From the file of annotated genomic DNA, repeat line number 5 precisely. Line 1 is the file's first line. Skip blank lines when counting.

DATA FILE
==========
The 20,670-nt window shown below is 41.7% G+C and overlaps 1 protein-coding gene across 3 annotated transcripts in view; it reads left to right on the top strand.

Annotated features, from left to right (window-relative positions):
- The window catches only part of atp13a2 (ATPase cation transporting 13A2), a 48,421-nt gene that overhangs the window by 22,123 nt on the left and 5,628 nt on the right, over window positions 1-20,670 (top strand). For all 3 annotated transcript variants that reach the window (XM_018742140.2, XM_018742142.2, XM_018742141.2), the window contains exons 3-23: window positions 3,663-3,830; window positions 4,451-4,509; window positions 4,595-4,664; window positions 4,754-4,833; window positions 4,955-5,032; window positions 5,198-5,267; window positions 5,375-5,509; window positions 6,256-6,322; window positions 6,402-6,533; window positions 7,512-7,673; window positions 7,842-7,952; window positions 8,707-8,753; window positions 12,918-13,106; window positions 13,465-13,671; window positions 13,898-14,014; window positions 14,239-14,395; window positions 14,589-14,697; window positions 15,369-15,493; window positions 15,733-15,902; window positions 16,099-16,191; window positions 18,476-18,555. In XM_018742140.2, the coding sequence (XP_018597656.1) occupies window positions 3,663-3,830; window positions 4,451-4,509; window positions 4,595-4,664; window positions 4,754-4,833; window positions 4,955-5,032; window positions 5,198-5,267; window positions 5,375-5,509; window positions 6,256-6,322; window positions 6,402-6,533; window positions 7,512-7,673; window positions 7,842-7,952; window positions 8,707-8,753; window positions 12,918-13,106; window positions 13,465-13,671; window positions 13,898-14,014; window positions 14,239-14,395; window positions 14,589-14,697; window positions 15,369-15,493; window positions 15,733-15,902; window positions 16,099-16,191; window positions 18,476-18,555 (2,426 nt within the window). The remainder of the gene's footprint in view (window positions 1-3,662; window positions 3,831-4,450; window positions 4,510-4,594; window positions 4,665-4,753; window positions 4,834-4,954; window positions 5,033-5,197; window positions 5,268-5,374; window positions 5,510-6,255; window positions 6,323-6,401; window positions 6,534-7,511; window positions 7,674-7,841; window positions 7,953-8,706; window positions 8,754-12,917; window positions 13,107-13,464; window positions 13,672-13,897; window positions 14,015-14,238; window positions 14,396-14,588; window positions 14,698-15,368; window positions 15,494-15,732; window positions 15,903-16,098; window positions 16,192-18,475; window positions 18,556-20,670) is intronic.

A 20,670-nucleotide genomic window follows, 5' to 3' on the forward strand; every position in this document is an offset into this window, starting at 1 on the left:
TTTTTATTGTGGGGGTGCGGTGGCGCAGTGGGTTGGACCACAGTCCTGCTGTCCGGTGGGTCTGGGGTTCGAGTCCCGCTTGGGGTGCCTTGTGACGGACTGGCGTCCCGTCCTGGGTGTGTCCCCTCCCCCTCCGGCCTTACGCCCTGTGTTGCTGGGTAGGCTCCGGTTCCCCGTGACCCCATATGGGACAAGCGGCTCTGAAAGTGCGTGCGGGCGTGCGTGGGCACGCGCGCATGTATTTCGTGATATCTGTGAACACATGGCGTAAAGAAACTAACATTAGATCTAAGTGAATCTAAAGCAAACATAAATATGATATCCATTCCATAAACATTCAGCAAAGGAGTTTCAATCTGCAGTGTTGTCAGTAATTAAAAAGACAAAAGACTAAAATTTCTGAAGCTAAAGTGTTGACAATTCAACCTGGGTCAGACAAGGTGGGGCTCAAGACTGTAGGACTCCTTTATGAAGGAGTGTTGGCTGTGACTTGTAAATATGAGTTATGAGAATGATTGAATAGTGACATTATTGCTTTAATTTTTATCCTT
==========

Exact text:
TTTTTATTGTGGGGGTGCGGTGGCGCAGTGGGTTGGACCACAGTCCTGCTGTCCGGTGGGTCTGGGGTTCGAGTCCCGCTTGGGGTGCCTTGTGACGGACTGGCGTCCCGTCCTGGGTGTGTCCCCTCCCCCTCCGGCCTTACGCCCTGTGTTGCTGGGTAGGCTCCGGTTCCCCGTGACCCCATATGGGACAAGCGGCTCTGAAAGTGCGTGCGGGCGTGCGTGGGCACGCGCGCATGTATTTCGTGATATCTGTGAACACATGGCGTAAAGAAACTAACATTAGATCTAAGTGAATCTAAAGCAAACATAAATATGATATCCATTCCATAAACATTCAGCAAAGGAGTTTCAATCTGCAGTGTTGTCAGTAATTAAAAAGACAAAAGACTAAAATTTCTGAAGCTAAAGTGTTGACAATTCAACCTGGGTCAGACAAGGTGGGGCTCAAGACTGTAGGACTCCTTTATGAAGGAGTGTTGGCTGTGACTTGTAAATATGAGTTATGAGAATGATTGAATAGTGACATTATTGCTTTAATTTTTATCCTT